Copyright Criminals (Original PBS Independent Lens Version)
Copyright Criminals examines the creative and commercial value of musical sampling, including the related debates over artistic expression, copyright law, and (of course) money.
This documentary traces the rise of hip-hop from the urban streets of New York to its current status as a multibillion-dollar industry. For more than thirty years, innovative hip-hop performers and producers have been re-using portions of previously recorded music in new, otherwise original compositions. When lawyers and record companies got involved, what was once referred to as a “borrowed melody” became a “copyright infringement.” The film showcases many of hip-hop music’s founding figures like Public Enemy, De La Soul, and Digital Underground–while also featuring emerging hip-hop artists from record labels Definitive Jux, Rhymesayers, Ninja Tune, and more. It also provides an in-depth look at artists who have been sampled, such as Clyde Stubblefield (James Brown’s drummer and the world’s most sampled musician), as well as commentary by another highly sampled musician, funk legend George Clinton.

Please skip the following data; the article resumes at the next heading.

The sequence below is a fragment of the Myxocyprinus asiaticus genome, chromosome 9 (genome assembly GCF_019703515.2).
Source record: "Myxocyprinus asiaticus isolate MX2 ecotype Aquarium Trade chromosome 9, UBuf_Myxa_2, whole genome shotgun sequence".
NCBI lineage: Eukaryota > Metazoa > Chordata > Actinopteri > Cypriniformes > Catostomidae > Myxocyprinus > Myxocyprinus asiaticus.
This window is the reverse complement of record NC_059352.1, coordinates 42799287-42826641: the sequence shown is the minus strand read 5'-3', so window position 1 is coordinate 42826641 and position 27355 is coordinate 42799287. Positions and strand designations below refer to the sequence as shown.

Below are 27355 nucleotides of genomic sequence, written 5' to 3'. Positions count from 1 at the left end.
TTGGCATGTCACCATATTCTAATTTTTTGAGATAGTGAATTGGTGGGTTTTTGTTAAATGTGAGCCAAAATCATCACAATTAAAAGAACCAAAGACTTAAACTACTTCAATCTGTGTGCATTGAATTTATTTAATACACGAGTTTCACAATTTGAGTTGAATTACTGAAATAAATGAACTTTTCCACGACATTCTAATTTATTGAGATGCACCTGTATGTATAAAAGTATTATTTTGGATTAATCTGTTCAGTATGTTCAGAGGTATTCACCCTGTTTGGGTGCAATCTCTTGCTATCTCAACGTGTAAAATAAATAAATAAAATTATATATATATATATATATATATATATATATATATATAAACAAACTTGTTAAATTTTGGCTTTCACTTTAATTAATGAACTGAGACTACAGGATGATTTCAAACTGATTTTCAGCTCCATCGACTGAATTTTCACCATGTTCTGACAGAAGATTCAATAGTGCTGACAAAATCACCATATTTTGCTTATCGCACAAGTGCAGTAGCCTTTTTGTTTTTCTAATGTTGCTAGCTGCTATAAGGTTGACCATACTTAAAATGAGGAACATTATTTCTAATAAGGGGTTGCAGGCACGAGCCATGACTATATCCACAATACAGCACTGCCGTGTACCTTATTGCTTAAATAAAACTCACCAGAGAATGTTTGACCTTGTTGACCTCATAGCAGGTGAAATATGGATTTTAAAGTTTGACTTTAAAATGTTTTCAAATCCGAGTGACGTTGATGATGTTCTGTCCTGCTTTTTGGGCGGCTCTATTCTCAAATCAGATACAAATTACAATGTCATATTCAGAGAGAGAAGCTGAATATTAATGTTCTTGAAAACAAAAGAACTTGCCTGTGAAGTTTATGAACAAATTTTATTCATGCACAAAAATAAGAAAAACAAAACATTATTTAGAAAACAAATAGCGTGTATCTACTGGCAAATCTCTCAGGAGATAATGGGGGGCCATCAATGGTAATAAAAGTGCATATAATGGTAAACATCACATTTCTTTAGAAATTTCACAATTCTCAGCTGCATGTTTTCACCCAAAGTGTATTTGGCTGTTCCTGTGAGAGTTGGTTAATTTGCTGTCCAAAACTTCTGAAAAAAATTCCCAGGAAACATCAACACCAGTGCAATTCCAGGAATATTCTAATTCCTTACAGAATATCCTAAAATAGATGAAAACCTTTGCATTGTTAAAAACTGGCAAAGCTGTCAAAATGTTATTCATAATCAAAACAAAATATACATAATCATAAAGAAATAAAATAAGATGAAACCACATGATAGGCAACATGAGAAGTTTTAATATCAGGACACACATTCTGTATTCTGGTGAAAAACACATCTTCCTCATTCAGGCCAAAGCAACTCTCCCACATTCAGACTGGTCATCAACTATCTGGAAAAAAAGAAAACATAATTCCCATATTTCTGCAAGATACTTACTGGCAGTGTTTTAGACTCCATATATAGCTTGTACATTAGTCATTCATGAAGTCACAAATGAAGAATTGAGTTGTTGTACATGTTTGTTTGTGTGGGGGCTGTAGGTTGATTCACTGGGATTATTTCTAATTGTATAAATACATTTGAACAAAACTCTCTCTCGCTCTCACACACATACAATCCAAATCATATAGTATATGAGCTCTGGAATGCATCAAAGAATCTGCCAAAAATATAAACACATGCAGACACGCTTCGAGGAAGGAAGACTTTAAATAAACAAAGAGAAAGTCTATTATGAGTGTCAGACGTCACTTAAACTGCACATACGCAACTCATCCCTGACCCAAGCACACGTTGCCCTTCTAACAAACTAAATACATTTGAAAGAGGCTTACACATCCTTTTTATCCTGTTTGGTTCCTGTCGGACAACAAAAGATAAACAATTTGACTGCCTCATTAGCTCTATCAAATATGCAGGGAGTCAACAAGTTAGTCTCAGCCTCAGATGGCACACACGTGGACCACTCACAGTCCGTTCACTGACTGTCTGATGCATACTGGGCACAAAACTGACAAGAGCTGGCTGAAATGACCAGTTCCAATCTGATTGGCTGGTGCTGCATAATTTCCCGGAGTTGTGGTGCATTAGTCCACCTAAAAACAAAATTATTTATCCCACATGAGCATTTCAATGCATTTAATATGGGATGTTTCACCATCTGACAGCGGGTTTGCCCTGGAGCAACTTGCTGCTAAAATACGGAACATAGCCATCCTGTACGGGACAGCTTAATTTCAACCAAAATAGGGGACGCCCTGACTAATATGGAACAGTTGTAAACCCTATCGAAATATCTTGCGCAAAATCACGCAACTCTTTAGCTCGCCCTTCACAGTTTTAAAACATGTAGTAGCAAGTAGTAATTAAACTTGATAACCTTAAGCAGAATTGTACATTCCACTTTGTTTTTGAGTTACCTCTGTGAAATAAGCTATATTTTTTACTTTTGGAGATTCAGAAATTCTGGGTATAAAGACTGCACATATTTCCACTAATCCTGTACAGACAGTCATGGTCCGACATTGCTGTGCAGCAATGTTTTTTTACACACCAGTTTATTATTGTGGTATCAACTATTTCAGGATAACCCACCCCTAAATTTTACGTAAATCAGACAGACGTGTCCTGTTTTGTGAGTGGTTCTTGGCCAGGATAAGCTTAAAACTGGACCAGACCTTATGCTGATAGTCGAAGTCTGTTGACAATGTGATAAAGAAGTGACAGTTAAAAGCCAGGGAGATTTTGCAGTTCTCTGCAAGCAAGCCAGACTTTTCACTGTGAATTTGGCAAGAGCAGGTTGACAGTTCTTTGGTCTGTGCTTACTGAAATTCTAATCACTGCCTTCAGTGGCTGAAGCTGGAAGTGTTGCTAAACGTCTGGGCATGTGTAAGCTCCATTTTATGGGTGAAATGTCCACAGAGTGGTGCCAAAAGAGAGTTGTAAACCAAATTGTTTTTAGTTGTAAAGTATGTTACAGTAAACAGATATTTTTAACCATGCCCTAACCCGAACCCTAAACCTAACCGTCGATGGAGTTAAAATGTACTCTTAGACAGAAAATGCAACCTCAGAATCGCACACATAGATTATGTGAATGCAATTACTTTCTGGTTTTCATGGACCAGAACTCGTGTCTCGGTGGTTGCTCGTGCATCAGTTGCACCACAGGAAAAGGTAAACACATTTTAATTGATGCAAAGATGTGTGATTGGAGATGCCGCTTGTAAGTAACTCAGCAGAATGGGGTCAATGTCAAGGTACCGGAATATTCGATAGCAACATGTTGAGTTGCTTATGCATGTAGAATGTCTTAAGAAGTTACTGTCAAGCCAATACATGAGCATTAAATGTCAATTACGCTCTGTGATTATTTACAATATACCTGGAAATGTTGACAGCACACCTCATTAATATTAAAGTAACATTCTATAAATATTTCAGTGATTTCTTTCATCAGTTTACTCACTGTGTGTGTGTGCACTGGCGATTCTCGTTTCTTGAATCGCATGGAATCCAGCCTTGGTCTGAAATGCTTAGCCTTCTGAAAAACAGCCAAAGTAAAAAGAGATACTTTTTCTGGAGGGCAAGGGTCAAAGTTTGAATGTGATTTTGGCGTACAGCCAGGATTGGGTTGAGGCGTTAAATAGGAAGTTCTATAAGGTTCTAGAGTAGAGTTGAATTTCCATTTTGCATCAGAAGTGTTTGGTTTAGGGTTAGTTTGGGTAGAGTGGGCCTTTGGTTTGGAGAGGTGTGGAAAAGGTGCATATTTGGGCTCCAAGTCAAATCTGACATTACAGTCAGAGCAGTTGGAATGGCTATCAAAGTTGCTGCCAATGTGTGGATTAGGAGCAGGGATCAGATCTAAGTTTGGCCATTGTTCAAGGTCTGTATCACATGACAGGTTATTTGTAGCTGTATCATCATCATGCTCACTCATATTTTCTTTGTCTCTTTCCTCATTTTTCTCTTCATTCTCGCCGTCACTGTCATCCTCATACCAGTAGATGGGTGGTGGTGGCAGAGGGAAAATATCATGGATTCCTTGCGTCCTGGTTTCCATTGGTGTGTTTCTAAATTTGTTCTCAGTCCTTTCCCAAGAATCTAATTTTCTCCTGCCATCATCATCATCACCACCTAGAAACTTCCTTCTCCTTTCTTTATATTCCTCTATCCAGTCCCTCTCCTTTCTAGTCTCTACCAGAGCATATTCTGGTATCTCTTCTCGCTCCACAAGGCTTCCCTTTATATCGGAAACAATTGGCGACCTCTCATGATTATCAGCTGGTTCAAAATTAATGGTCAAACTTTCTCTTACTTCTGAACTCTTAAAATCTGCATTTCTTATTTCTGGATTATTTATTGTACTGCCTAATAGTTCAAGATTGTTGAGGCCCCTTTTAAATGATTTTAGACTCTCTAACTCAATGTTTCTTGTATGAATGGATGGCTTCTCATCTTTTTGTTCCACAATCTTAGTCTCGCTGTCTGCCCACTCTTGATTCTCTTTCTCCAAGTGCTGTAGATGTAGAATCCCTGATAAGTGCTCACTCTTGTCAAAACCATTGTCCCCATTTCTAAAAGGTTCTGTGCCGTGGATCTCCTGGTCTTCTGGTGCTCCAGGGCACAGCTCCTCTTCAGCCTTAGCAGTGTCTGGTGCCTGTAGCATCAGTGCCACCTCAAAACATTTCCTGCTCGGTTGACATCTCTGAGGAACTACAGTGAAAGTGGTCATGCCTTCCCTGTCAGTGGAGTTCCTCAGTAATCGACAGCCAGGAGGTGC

“An amazing new documentary on the history of sampling.” -Rob Sheffield, Blender Magazine
“Producers Benjamin Franzen and Kembrew McLeod craft a compelling and insightful documentary illuminating both sides of a hotly debated issue: Should the original artists get paid when someone samples their work? Are current copyright laws out of step with our mashed-up, high-tech culture?” –USA Today
“Benjamin Franzen and Kembrew McLeod s exceptionally smart and energetic documentary lays out the complexities of sampling artistic and political, legal and philosophical. Comprised of split screens, overlapping and overlaid sounds, an assemblage of images and noise, the movie effectively stages its argument even as it makes it.” –PopMatters.com